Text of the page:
The IBIS Team: Ready for the New Year
Our team weighed in on key takeaway lessons from the recent past, and what changes they hope to make happen in the coming year.
Watch it on video or read on below!
Principal and CEO
After working in the DEI field for more than twenty years, I did not expect to encounter a year like 2020. Almost every day we were reminded of the blatant racism in this country—from COVID-19’s wake of anti-Asian discrimination to the countless murders of Black Americans—and with this reminder, I was ever-more aware of the need to move beyond addressing the subtle and unconscious biases in the workplace. While I am learning every day, what has become even more clear in the aftermath of 2020, is that we may start at conversations and trainings; however, we need to transition to broad systemic change aimed at dismantling oppression at the root. As an Indian immigrant, I have come to recognize the immense privilege and power I have to make a change within my sphere of influence, starting small with family and friends, but with our eyes on the horizons of a bigger picture. If 2020 taught us anything, it should be that we need to hold ourselves accountable by avoiding the comfort of familiar ideas and striving towards a more equitable world.
The major events of 2020 caused me to spend a lot of time reflecting on what really matters in my life, and I’ve realized that this is: growing my connection to family, sustaining the work that positively impacts those with less privilege than me, and seeking internal peace through mental health and spirituality. All of these things were threatened last year for me and many of us as we became vulnerable to Covid-19 and saw reflections of ourselves, family, and friends dying at the hands of a system that should protect us all equally. It’s a privilege to have made it to 2021 with my priorities intact, and though Blacks have a long way to go before we receive the protections we deserve, it is comforting to see the mobilization of those who were not previously using their privilege to elicit change. This year, my hope is that the approach of accepting willful clients, friends, and strangers as they are will continue to chip away at the divisiveness that had previously prevented them from joining me and other champions of diversity, equity, and inclusion.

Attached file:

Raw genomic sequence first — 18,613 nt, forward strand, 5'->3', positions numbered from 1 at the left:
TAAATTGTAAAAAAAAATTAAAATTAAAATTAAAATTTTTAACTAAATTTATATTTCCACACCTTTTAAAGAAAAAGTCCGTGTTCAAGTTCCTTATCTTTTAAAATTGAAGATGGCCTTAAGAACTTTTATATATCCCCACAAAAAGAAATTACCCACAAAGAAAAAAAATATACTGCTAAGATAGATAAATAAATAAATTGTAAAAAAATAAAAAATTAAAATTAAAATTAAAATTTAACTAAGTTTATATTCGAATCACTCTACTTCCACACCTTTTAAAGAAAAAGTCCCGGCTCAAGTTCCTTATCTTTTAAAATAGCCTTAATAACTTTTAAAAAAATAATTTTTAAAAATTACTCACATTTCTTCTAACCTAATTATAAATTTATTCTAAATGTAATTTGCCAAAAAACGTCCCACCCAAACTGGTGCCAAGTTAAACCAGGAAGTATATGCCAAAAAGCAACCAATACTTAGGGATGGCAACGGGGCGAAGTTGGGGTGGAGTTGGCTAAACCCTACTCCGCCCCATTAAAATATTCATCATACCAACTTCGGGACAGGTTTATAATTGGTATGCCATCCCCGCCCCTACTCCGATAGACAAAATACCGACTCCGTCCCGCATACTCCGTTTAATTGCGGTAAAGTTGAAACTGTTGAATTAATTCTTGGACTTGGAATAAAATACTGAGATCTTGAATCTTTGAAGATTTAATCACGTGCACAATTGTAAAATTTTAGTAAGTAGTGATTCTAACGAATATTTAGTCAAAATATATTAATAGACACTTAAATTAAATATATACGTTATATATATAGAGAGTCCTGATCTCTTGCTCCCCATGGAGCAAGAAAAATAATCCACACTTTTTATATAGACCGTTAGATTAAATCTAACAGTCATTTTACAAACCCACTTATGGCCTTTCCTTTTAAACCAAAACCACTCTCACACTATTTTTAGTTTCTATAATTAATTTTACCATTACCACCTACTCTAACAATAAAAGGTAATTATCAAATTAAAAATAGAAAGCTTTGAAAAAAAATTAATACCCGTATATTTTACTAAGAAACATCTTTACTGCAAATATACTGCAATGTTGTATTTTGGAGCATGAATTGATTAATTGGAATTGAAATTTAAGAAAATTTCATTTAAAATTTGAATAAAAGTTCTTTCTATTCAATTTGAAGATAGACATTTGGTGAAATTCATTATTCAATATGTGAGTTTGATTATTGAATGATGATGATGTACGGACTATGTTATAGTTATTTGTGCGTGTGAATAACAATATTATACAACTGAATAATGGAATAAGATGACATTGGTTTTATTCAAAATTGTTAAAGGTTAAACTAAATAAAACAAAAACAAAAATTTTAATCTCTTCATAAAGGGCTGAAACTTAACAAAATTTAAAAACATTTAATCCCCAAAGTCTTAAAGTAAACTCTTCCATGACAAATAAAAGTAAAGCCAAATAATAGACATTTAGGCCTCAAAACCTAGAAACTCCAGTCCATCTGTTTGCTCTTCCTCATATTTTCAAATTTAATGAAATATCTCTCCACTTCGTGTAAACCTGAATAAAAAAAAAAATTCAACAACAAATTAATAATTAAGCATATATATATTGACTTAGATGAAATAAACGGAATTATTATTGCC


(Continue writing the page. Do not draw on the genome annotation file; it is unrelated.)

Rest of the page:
What I found most difficult, especially during the holidays, was not being able to see my family, spread out over 3 continents and my dear colleagues. Combined with having to coach my daughter and her friends on how to deal with anti-Asian discrimination as a result of Covid, and other family members’ struggles with anti-Black racism during the George Floyd aftermath, 2020 was at best an emotional challenge. What we do know, however, is that problem solving, community support and change builds resiliency. I’m convinced that with healthy observation and unpacking of these types of reflections, we can provide for ourselves personally, and our global clients and partners professionally, opportunities to stretch and grow and make the world a better place.
2020 showed me that nothing is permanent, the bad or the good. So much is out of our control, but this last year has taught me to focus on what I can actively do to make change, from the grand scale of working to dismantle systemic racism to the personal level of reaching out to loved ones virtually. For me, 2021 is the time to scrap what isn’t working, build on what’s good, and make sure we stay connected with the people who support us.
Strategic Partnership Lead
The year 2020 was filled with uncertainty; my biggest takeaway was the importance of true leadership. What we saw in 2020 was that leadership is not just about title. Leadership is about who we are as a person, what we value, and what we truly believe is important. If we say we want an equitable America, I think 2020 showed us that we as a community will have to put in the work and truly pay attention to the pain points of our community. Every American has unique life experiences, unique pain points, and unique strengths these attributes make up who we are. We have to work together to help us build a strong community.
I hope that in 2021 we all have a deeper appreciation of leadership that is not only focused on the individual but also focused on servant leadership. Servant leadership will help us create a more equitable life for Americans. Our values as a nation were tested in 2020. I believe that in 2020 our values will continue to be tested as move forward. My greatest hope is that our values can unite and help us to lead with empathy and compassion and put in the work and face our issues head on with our eyes, ears, and hearts wide open.